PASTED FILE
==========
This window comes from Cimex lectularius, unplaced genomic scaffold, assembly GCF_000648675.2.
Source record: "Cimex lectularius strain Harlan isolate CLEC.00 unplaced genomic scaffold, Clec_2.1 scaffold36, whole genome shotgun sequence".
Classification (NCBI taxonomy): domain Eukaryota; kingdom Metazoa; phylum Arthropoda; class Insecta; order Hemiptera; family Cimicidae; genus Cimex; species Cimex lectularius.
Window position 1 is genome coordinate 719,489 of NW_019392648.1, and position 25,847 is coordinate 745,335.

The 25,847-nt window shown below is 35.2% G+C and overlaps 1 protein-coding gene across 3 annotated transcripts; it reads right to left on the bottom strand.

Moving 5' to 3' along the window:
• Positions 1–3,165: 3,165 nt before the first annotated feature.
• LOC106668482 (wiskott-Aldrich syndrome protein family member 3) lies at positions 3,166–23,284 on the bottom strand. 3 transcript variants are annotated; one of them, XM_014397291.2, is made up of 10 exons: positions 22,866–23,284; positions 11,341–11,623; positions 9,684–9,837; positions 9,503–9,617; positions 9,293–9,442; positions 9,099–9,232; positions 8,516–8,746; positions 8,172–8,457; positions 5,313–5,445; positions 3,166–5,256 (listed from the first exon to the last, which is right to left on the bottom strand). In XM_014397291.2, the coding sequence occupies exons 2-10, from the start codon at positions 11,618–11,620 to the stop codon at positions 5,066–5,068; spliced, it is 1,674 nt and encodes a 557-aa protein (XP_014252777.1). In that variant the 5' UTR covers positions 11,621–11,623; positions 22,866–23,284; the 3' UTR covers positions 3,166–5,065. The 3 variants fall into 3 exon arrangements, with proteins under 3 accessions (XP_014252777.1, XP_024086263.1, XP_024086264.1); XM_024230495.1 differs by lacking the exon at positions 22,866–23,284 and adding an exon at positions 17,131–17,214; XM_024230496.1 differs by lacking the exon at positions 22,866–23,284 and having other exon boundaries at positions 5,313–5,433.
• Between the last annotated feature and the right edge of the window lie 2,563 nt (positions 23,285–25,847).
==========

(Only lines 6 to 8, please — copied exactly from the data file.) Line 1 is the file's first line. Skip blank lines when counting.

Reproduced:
Moving 5' to 3' along the window:
• Positions 1–3,165: 3,165 nt before the first annotated feature.
• LOC106668482 (wiskott-Aldrich syndrome protein family member 3) lies at positions 3,166–23,284 on the bottom strand. 3 transcript variants are annotated; one of them, XM_014397291.2, is made up of 10 exons: positions 22,866–23,284; positions 11,341–11,623; positions 9,684–9,837; positions 9,503–9,617; positions 9,293–9,442; positions 9,099–9,232; positions 8,516–8,746; positions 8,172–8,457; positions 5,313–5,445; positions 3,166–5,256 (listed from the first exon to the last, which is right to left on the bottom strand). In XM_014397291.2, the coding sequence occupies exons 2-10, from the start codon at positions 11,618–11,620 to the stop codon at positions 5,066–5,068; spliced, it is 1,674 nt and encodes a 557-aa protein (XP_014252777.1). In that variant the 5' UTR covers positions 11,621–11,623; positions 22,866–23,284; the 3' UTR covers positions 3,166–5,065. The 3 variants fall into 3 exon arrangements, with proteins under 3 accessions (XP_014252777.1, XP_024086263.1, XP_024086264.1); XM_024230495.1 differs by lacking the exon at positions 22,866–23,284 and adding an exon at positions 17,131–17,214; XM_024230496.1 differs by lacking the exon at positions 22,866–23,284 and having other exon boundaries at positions 5,313–5,433.